So you’re having a baby – congrats! And if you’re anything like me, you’re low-key freaking out knowing there’s so little you can actually do to control the birth and postpartum days. Which makes preparing your hospital bag the only somewhat comfort you’ve got for your control freak tendencies. That combined with the old ‘nesting’ habit, is the perfect environment for over thinking, over planning and over googling of ‘what the heck do I need to pack??’ Luckily (and unluckily) for you there are plenty of answers on offer…
From family to countless strangers (never in your life will you encounter more unsolicited advice than when you are planing to start, extend or complete your family) to Facebook mums groups and pregnancy apps offering checklists of ‘essential hospital bag items.’ I’m not here to dispute any of them, because generally they overlap and are much the same. However within my own experience, I found the below listed items rarely if ever included on many lists, and they made the world of difference for my postpartum stay. Even if it’s just a short hospital hang out, increasing your comfort will be a game-changer for those let’s just say ‘unique’ first days of parenthood. And the longer you’re there the more important your comfort levels will be! So there’s my 2 bobs worth:
Socks and/or Slippers
As in your warmest, cosiest pair (or 6). I severely underestimated how cold my feet would be, even during the late spring time! A hospital floor is far from heated, and nothing wakes you up more abruptly than waddling from your bed to the bathroom when recovering from an epidural, like icy cold freshly sterilised floors. Not to mention to slip factor too being a serious hazard to consider. When you’ve already been split open down south, the last thing you want is to trip, slip, rip and split your stitches! Your favourite ugg boots or moccasins not only combat the cold and slip risks, but they offer that ounce of coziness to make you feel a little more at-home and a little less at-hospital.
Speaking from a breastfeeding perspective, the work your poor little nips are going to go through that first day or two, or 12 until your milk supply comes and settles in is going to be intense. So having a good nipple cream ready to go from the start could be the difference between a rapid areola recovery, and wanting to cut them off with a blunt knife, because that would actually be less painful than how they are currently feeling. Applying and reapplying constantly was a saviour for me, and I cringe thinking of the days I almost didn’t pack the cream for hospital, thinking ‘I’ll just use a bit when I get home, I won’t need it that soon..’ It takes up bugger all space in your bag and could honestly save your dreams of a breastfeeding journey. Pack it. Use it. Thank me later.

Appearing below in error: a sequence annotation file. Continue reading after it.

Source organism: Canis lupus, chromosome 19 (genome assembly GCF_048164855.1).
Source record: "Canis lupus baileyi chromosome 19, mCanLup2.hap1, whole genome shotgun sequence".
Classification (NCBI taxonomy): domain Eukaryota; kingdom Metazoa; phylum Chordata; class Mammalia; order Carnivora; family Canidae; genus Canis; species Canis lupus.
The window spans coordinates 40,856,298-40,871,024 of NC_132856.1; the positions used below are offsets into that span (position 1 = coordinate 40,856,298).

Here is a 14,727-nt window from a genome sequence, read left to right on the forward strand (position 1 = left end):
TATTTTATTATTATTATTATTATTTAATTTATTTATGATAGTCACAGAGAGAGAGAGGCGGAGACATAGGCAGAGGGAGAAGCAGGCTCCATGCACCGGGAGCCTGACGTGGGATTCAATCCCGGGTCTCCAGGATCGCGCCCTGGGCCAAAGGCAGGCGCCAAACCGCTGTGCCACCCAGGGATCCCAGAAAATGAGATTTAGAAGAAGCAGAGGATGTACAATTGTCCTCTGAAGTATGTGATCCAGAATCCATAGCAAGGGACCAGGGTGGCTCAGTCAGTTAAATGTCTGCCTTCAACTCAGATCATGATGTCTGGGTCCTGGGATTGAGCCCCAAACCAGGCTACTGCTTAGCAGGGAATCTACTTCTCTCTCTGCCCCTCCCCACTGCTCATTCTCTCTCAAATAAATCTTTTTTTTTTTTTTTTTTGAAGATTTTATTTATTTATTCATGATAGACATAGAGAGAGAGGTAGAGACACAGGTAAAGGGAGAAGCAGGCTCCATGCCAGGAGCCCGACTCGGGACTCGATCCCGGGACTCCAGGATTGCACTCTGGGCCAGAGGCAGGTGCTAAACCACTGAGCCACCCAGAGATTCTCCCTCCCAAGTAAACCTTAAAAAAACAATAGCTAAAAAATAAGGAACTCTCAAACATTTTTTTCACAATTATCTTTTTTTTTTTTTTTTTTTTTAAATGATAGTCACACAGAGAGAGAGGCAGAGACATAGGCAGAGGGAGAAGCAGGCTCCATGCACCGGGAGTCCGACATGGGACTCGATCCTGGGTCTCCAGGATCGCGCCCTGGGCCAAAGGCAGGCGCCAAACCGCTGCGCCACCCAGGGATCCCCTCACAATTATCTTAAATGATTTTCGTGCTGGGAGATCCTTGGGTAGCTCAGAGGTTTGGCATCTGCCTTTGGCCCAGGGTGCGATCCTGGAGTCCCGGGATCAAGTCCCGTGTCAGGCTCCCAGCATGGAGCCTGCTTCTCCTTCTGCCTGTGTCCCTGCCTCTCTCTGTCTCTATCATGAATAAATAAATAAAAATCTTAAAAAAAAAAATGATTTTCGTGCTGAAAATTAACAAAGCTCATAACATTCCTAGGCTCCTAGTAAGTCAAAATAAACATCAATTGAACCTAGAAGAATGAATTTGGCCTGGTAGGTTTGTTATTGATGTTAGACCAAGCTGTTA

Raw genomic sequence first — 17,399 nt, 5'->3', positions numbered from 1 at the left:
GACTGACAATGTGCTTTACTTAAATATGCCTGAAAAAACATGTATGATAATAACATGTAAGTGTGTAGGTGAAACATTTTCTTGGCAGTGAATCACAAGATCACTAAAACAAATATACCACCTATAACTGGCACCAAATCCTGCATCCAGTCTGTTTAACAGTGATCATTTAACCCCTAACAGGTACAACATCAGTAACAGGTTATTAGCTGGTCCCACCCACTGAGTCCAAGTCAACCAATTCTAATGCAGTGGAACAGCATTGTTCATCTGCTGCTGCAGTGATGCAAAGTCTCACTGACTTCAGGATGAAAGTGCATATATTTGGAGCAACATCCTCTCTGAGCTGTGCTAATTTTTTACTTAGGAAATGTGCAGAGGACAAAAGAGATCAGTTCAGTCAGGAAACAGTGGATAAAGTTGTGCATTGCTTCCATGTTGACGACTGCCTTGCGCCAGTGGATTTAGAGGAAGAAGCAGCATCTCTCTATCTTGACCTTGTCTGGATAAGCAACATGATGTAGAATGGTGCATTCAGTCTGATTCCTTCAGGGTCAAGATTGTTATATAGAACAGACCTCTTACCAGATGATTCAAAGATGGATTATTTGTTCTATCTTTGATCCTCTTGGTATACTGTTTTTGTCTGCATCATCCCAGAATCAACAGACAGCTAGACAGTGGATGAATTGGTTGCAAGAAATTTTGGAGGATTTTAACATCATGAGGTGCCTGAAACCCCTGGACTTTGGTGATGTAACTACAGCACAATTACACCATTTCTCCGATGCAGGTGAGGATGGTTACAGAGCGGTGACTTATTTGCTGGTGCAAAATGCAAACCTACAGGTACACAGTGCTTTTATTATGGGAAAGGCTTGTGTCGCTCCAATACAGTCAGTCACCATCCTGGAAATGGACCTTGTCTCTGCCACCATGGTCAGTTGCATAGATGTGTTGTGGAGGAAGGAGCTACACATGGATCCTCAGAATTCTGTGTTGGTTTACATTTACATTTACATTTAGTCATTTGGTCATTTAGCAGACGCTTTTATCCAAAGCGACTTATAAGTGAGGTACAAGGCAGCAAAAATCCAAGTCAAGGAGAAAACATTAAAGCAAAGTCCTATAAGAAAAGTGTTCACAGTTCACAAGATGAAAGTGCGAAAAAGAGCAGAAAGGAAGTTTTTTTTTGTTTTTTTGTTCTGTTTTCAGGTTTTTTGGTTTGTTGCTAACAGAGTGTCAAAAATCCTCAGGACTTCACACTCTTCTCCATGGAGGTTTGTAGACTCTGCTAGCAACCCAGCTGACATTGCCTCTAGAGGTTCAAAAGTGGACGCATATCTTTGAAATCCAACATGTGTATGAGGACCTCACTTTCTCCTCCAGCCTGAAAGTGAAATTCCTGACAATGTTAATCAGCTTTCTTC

My pregnancy app included this one, and I remember thinking it was a luxury item and not a big deal at all. But truthfully, I’m so glad I did! I typically don’t have great circulation most days, so cold and dry hands aren’t unusual for me. But being in such a sterile place like hospital, and constantly washing my hands between nappy changes and feeding and burping and everything else, it was like having mittens made of sandpaper on all the time. A natural hand cream was so soothing and comforting, and made me feel less of a dairy cow and more of a human.
I usually have at least 4 on me at any time anyway, so this one was a no brainer for me. It’s crazy how dehydrated you get when breastfeeding or even just recovering from birth. And my lips were one of the first places to show it. Not to mention that feeling as soon as you realise you don’t have a lip balm handy, and then all of a sudden they feel like 2 pieces of desert rubbing together causing a fire on your face you can’t put out. NOT NICE. I definitely didn’t want to deal with that on top of everything else going on too! So having one (or eight) on hand was a brilliant idea. I used way more than normal too! Added tip – have them near your bed once you settle into your room too. Nothing worse than getting comfy, seeing your lip balm across the room that now feels like 20 miles away and your lips start tingling..